Each year, approximately 900 pedestrians younger than 19 years of age are killed. In addition, 51,000 children are injured as pedestrians, and 5,300 are hospitalized because of their injuries.
In the new AAP policy statement, “Pedestrian Safety,” researchers suggest that parents and caregivers learn about the developmental limitations that prevent young children from being able to navigate traffic and cross streets independently. Child pedestrians should not be unsupervised before 10 years of age, and parents should be aware of the dangers of vehicle back-over injuries to children playing in driveways. Children in the 10- to 15-year and 15- to 19-year age groups have the highest rates of nonfatal injuries in recent years.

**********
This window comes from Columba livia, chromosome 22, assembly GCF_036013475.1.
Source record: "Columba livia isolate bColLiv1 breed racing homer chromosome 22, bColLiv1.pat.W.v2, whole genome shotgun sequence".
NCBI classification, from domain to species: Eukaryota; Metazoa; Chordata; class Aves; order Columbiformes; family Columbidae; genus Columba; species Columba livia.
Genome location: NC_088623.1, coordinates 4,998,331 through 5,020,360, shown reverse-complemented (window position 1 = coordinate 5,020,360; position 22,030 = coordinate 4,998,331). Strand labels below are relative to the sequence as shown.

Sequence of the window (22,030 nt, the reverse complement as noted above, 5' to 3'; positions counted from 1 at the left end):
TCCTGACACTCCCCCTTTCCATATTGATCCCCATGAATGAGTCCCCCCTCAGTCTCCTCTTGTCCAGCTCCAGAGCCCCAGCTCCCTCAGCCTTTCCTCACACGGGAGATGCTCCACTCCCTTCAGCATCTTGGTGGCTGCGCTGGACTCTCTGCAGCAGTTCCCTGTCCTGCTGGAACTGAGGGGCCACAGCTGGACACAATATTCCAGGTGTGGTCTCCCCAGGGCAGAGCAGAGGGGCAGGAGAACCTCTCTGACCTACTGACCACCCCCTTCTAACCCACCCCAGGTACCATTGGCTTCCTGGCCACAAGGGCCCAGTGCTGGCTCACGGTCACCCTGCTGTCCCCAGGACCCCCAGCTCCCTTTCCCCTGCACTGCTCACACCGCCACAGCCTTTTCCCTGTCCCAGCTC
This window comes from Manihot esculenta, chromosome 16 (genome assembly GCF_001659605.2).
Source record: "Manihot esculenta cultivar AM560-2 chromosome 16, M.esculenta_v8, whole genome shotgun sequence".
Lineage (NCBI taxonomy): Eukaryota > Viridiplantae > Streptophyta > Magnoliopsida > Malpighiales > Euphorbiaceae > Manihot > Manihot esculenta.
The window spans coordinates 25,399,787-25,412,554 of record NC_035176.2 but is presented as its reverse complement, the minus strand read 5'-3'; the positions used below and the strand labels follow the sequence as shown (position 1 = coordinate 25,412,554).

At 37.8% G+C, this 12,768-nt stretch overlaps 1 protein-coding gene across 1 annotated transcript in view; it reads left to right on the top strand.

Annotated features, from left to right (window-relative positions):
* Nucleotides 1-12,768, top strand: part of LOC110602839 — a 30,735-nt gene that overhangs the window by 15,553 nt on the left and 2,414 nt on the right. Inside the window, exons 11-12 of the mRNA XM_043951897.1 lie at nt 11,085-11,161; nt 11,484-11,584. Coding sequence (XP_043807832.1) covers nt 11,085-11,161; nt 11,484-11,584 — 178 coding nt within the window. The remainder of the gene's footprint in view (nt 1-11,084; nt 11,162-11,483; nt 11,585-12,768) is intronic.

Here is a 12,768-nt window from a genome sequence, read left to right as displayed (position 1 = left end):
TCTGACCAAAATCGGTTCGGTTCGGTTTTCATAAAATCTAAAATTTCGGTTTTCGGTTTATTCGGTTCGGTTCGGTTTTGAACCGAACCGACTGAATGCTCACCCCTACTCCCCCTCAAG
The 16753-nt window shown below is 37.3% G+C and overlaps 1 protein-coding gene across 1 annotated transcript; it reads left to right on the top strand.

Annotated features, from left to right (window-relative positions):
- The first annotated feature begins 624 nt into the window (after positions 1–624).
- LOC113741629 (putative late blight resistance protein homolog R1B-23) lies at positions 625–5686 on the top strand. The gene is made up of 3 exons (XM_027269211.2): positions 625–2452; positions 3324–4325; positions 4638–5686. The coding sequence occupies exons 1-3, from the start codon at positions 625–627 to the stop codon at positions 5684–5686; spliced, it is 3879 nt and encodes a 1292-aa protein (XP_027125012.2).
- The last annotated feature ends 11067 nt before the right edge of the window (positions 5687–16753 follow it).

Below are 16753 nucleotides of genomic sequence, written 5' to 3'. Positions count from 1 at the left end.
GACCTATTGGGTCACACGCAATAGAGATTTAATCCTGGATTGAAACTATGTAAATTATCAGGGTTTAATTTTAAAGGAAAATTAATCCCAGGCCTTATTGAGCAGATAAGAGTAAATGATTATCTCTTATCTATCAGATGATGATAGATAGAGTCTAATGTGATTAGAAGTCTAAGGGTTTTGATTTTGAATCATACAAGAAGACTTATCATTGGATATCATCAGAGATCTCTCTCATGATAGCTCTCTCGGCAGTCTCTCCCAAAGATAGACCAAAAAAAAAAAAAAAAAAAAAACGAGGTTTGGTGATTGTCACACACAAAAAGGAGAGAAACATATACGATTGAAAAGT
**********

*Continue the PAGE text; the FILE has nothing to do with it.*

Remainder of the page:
The American Academy of Pediatrics recommends that in order to create a safe pedestrian environment which includes greater opportunities for physical activity, parents and pediatricians should support community and school-based strategies that minimize children’s exposure to traffic and that teach them how to be safe pedestrians.
The American Academy of
Pediatrics is an organization of 60,000 primary care pediatricians,
pediatric medical subspecialists and pediatric surgical specialists
dedicated to the health, safety and well-being of infants, children,
adolescents and young adults. For more information, visit www.aap.org.